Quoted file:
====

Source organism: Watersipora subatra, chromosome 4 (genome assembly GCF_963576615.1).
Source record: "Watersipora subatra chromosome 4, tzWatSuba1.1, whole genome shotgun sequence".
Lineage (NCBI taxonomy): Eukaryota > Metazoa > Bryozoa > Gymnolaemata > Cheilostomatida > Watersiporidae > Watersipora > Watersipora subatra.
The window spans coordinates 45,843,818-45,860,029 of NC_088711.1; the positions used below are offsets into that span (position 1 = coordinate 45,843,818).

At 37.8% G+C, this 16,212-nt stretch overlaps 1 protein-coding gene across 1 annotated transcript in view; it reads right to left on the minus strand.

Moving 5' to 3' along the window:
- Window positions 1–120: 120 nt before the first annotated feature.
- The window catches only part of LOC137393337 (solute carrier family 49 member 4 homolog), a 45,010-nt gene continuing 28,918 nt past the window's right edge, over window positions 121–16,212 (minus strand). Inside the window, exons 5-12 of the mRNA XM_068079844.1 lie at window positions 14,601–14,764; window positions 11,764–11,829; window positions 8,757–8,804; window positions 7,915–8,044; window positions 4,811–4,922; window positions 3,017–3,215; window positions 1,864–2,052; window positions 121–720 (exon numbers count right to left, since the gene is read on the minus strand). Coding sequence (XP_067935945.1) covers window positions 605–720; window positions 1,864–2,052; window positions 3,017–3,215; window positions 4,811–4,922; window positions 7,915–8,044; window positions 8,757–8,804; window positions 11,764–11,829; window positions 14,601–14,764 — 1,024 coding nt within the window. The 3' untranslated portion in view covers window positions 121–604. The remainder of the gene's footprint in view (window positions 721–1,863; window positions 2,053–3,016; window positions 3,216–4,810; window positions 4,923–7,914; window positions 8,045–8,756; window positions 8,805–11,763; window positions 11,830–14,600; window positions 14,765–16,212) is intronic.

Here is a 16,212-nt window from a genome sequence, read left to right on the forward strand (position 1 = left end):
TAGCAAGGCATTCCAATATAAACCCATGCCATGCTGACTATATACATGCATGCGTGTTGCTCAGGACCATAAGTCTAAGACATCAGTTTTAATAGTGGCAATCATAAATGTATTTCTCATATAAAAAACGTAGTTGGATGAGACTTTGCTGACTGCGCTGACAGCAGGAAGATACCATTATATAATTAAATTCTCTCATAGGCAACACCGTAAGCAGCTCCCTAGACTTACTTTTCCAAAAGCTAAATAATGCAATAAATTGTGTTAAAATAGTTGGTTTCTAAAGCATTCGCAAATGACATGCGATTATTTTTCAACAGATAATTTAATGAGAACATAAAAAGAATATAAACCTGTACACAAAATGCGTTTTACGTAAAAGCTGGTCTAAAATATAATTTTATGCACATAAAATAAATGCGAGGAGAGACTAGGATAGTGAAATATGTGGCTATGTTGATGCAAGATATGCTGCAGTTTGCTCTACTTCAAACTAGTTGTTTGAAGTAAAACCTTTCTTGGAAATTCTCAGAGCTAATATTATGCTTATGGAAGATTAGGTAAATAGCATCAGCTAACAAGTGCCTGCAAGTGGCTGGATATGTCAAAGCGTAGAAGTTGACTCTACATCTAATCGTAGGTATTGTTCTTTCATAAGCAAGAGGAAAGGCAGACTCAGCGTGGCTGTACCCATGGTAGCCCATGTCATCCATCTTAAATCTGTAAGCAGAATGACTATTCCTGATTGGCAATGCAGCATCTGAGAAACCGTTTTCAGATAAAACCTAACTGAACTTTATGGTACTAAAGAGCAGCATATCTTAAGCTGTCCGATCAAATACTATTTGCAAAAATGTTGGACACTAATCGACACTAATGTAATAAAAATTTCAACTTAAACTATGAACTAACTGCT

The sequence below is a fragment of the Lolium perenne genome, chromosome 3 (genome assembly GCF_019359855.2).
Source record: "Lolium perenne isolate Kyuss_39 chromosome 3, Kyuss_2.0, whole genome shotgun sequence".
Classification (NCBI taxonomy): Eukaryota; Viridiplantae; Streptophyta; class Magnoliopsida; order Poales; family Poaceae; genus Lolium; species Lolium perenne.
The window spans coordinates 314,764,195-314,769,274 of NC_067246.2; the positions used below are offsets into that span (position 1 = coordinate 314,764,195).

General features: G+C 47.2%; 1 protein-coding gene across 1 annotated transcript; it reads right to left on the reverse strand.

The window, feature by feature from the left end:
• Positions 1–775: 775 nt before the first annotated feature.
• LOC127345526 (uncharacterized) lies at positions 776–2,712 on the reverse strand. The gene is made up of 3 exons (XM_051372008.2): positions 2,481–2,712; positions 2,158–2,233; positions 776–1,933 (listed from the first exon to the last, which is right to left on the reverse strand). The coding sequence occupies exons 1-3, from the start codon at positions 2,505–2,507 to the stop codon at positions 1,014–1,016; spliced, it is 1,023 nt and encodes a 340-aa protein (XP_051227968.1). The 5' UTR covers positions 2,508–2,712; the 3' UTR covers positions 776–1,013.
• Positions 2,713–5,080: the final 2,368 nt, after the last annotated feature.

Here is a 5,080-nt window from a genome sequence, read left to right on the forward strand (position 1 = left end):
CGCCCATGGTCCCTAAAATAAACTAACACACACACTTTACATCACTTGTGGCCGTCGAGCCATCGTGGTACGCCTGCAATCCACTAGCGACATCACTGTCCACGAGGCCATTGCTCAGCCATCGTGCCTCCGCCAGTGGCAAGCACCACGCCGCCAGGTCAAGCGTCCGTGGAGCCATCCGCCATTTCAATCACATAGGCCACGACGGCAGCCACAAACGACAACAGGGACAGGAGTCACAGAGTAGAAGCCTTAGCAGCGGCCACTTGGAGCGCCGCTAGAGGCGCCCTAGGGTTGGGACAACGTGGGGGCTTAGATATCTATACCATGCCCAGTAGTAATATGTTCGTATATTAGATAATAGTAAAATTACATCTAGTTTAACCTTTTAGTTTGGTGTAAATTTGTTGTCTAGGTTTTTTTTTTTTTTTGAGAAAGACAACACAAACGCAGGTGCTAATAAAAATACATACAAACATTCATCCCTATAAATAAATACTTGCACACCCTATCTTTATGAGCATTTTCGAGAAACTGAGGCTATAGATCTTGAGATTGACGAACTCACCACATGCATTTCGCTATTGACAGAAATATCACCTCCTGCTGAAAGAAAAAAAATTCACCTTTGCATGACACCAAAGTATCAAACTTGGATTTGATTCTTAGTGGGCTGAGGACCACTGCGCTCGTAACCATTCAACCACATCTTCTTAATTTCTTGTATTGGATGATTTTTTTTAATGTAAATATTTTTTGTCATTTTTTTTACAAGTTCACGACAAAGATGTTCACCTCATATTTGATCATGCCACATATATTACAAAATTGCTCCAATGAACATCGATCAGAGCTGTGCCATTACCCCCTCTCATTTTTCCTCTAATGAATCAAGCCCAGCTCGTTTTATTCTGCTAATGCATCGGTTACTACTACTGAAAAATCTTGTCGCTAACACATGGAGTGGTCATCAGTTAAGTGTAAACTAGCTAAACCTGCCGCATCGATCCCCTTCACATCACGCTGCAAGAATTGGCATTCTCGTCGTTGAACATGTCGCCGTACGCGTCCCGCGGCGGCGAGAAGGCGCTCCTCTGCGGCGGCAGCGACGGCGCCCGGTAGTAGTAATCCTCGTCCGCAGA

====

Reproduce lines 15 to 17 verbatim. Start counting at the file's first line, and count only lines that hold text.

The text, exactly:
General features: G+C 47.2%; 1 protein-coding gene across 1 annotated transcript; it reads right to left on the reverse strand.

The window, feature by feature from the left end:
• Positions 1–775: 775 nt before the first annotated feature.